I can stomach all (or most) fruits in dessert form, but I tend to avoid cherry. I am never one to abide by the rules though – especially my own – so I ordered this anyway, hoping that I would at least enjoy the torte. Unfortunately, the main disappointment for me here turned out to be the cake. I ordered this hoping for a dense, intensely almondy cake, but it truly wasn’t that great. It was quite damp, the crumb wasn’t quite coarse enough for my liking, and in terms of flavour, I didn’t find it aromatic enough. I couldn’t really detect any PX (pedro ximenez, in case you were wondering, which is a type of sherry), so to me it didn’t taste particularly alcoholic. I wouldn’t order it again myself, and it wouldn’t be because of the cherry.



Thankfully though, the next dessert was able to make up for it. The ‘torrijas’ came highly recommended by the waiter, who hadn’t been wrong with the salmon roulade before, and certainly wasn’t wrong this time either, as this was very good indeed.

Torrijas - Caramelized brioche pudding, passion fruit sorbet (£5)

Torrijas – Caramelized brioche pudding, passion fruit sorbet (£5)


It’s essentially a cross between French toast and bread and butter pudding, much like the pain perdu at La Petite Maison (see post here). Obviously it doesn’t hold a candle to the LPM pain perdu, which is the dessert to rule them all, but it was still gorgeous, and I’ll definitely order it again in future. The pudding itself was eggy, creamy and custardy all at once, but was almost too soft, bordering a little on soggy, lacking the texture and structure of the LPM pain perdu. The accompaniments were great though – the passion fruit sorbet was bright and tart against the vanilla sweetness of the pudding, and the almond flakes provided great crunch. Yum.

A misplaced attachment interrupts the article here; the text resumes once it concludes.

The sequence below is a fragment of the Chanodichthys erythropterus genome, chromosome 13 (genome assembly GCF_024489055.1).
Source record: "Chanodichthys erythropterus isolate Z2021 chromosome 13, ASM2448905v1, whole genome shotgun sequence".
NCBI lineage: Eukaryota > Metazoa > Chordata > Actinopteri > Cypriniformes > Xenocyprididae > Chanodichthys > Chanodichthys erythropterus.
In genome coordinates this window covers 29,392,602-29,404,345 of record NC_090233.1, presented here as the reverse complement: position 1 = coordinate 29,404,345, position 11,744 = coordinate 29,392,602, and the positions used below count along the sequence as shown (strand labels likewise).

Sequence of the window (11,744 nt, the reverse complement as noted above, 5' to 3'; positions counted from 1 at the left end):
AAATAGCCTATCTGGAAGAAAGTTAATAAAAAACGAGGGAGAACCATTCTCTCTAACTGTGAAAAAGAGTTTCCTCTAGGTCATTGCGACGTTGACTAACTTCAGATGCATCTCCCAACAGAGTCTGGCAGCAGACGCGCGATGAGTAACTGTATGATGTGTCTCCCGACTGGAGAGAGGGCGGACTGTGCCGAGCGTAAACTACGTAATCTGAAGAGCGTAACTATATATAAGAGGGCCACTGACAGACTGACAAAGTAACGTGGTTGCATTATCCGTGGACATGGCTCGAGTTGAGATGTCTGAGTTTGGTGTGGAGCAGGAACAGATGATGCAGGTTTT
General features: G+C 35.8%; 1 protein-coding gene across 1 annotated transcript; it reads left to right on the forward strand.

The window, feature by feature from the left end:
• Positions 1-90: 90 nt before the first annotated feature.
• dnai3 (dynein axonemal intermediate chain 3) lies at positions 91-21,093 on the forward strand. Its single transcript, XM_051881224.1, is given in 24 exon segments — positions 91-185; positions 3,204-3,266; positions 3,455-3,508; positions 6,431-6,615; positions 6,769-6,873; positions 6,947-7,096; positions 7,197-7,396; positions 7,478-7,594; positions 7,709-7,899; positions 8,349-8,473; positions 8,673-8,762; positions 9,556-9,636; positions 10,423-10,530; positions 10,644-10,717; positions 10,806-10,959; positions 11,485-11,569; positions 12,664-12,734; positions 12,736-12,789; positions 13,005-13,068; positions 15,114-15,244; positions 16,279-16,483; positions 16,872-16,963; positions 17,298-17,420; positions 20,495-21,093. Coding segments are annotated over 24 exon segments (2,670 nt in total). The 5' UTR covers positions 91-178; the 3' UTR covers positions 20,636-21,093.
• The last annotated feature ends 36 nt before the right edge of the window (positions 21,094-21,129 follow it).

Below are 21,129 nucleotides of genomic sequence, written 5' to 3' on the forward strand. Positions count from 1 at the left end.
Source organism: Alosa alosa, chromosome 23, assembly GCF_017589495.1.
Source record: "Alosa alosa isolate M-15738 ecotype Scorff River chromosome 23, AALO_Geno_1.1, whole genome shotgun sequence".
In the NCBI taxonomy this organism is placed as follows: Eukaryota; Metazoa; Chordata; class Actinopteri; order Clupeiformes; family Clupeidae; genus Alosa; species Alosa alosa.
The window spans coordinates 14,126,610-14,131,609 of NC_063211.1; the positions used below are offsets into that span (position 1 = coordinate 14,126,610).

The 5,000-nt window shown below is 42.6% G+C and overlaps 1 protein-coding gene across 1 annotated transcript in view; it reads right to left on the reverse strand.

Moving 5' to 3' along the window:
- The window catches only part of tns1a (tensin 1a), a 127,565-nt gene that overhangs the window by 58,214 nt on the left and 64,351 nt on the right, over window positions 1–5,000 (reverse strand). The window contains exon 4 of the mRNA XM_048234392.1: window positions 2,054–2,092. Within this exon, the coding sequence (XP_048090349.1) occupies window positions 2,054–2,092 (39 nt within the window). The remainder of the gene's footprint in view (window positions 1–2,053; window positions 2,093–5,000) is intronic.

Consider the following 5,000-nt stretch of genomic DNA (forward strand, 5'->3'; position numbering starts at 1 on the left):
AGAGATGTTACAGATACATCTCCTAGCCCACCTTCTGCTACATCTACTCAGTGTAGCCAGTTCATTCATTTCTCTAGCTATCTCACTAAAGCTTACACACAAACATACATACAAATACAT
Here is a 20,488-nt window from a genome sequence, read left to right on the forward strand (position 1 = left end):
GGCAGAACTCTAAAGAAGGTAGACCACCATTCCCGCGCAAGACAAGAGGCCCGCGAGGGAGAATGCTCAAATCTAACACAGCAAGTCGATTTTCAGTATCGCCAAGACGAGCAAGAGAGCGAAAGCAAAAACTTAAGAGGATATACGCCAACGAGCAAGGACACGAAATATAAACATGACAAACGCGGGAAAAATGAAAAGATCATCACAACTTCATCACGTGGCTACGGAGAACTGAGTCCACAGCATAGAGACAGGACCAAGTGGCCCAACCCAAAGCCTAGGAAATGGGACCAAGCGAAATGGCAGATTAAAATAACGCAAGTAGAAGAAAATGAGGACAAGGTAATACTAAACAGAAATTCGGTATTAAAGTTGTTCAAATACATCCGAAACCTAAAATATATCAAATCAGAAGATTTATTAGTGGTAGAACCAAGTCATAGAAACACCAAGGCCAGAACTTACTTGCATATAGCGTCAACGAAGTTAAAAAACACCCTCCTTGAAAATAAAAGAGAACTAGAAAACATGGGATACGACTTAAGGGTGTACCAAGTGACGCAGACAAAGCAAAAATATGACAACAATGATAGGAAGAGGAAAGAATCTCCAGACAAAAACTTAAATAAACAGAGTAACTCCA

Overall, I think we all really enjoyed our meal. I’ve tried quite a number of tapas places here in London and, along with Jose’s (which I promise I’ll post about sometime), this may potentially be my favourite so far. Their menu is not extremely extensive but there’s still sufficient variety to suit all palates. They have your typical tapas dishes – patatas bravas, octopus, gambas, pork belly, lamb – but all interpreted in a pretty unique way. I’m definitely returning sometime with a proper camera so that I can hopefully provide you with better pictures!







Opening times:

Mon to Sat: 12 to 1030PM

Sun: 12 to 10PM